IDEAS home Printed from https://ideas.repec.org/
MyIDEAS: Login to save this paper

Panel and Pseudo-Panel Estimation of Cross-Sectional and Time Series Elasticities of Food Consumption: The Case of American and Polish Data

  • François Gardes

    ()

    (CERMSEM - CEntre de Recherche en Mathématiques, Statistique et Économie Mathématique - CNRS - Centre National de la Recherche Scientifique - UP1 - Université Panthéon-Sorbonne)

  • Greg Duncan

    (Northwestern U. - Northwestern University)

  • Patrice Gaubert

    ()

    (SAMOS - Statistique Appliquée et MOdélisation Stochastique - UP1 - Université Panthéon-Sorbonne)

  • Marc Gurgand

    (DELTA - Département et Laboratoire d'Economie Théorique et Appliquée - CNRS - Centre National de la Recherche Scientifique - ENS Paris - École normale supérieure - Paris - EHESS - École des hautes études en sciences sociales)

  • Christophe Starzec

    (TEAM - Théories et Applications en Microéconomie et Macroéconomie - CNRS - Centre National de la Recherche Scientifique - UP1 - Université Panthéon-Sorbonne)

The problem addressed in this article is the bias to income and expenditure elasticities estimated on pseudo-panel data caused by measurement error and unobserved heterogeneity. We gauge empirically these biases by comparing cross-sectional, pseudo-panel and true panel data from both Polish and American expenditure surveys. Our results suggest that unobserved heterogeneity imparts a downward bias to cross-section estimates of income elasticities of at-home food expenditures and an upward bias to estimates of income elasticities of away-from-home food expenditures. "Within" and first-difference estimators suffer less bias, but only if the effects of measurement error are accounted for with instrumental variables.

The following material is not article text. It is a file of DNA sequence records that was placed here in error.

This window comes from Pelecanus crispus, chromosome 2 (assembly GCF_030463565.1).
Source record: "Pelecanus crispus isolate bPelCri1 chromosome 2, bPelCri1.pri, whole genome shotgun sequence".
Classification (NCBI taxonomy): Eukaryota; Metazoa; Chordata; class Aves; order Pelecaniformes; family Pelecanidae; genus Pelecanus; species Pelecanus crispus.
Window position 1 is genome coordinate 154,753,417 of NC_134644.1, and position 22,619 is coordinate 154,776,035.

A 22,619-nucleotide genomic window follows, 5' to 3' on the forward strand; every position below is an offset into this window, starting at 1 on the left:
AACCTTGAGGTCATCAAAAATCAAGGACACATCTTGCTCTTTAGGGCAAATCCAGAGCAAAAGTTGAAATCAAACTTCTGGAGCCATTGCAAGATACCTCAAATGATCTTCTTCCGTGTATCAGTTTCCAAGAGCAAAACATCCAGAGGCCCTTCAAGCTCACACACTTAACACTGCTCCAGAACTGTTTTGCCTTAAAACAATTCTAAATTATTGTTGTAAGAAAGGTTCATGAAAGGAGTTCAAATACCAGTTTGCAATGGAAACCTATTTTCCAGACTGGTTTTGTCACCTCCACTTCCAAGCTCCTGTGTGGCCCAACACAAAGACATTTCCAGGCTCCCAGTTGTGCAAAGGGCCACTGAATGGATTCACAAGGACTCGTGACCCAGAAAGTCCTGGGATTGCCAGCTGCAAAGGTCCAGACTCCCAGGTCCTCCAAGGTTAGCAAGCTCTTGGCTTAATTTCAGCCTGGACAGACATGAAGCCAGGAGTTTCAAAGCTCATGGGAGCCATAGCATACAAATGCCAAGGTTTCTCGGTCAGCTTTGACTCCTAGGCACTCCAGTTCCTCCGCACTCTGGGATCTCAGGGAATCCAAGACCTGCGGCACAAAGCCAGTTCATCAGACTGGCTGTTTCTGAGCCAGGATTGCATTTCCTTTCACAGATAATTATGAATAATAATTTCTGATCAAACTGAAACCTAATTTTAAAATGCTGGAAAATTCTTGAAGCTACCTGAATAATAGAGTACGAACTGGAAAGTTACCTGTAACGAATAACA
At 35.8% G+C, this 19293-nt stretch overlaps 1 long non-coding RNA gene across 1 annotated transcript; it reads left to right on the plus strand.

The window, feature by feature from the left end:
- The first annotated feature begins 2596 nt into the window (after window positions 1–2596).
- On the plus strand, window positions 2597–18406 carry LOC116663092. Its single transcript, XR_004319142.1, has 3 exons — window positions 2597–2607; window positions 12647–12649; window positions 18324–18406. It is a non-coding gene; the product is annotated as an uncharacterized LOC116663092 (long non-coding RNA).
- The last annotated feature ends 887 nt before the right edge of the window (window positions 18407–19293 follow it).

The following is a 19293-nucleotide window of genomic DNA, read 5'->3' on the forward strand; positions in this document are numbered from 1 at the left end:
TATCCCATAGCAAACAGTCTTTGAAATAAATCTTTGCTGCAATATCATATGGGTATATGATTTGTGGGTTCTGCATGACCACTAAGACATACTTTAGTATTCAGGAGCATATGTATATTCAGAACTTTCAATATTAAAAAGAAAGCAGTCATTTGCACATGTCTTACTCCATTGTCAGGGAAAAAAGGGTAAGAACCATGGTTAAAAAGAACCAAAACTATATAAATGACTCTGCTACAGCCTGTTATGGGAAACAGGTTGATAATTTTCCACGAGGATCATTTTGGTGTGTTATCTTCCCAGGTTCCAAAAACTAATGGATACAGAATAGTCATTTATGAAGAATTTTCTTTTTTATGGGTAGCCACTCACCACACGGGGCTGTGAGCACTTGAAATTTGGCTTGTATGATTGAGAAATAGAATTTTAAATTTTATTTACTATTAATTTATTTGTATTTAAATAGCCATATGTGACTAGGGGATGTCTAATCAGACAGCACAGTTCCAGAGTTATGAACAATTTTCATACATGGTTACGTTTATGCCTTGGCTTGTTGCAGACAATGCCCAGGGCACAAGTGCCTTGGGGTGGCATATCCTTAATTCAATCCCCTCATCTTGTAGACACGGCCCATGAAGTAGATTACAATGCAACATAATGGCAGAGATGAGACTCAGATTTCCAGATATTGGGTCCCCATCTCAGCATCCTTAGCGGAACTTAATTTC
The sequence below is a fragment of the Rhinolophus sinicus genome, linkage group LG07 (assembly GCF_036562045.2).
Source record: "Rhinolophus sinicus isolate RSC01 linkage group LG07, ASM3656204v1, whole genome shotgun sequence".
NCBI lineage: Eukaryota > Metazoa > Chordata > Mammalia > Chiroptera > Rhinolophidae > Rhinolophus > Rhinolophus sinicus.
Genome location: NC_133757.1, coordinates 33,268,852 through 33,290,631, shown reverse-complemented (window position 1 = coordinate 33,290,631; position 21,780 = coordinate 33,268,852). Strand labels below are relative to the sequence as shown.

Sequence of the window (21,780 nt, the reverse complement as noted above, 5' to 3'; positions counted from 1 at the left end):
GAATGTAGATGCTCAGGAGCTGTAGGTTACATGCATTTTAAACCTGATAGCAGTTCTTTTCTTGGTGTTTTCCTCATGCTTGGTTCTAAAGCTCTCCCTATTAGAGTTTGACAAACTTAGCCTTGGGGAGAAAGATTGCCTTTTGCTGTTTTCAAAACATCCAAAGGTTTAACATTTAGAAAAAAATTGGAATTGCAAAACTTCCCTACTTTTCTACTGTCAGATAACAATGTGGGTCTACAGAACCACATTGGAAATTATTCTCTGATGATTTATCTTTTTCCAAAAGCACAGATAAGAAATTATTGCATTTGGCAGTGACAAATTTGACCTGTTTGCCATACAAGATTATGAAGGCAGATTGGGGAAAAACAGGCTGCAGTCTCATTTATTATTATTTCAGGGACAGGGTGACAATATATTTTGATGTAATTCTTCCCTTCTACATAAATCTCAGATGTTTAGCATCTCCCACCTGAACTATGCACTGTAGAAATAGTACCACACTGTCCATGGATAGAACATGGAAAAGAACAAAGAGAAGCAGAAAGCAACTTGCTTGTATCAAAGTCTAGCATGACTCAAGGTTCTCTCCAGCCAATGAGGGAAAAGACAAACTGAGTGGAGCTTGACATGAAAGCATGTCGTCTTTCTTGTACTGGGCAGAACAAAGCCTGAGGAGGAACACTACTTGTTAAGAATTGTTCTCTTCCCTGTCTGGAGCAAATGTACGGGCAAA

If you experience problems downloading a file, check if you have the proper application to view it first. In case of further problems read the IDEAS help page. Note that these files are not on the IDEAS site. Please be patient as the files may be large.

File URL: https://hal.archives-ouvertes.fr/hal-00176109/document
Download Restriction: no

Paper provided by HAL in its series Université Paris1 Panthéon-Sorbonne (Post-Print and Working Papers) with number hal-00176109.

as
in new window

Length:
Date of creation: Apr 2005
Date of revision: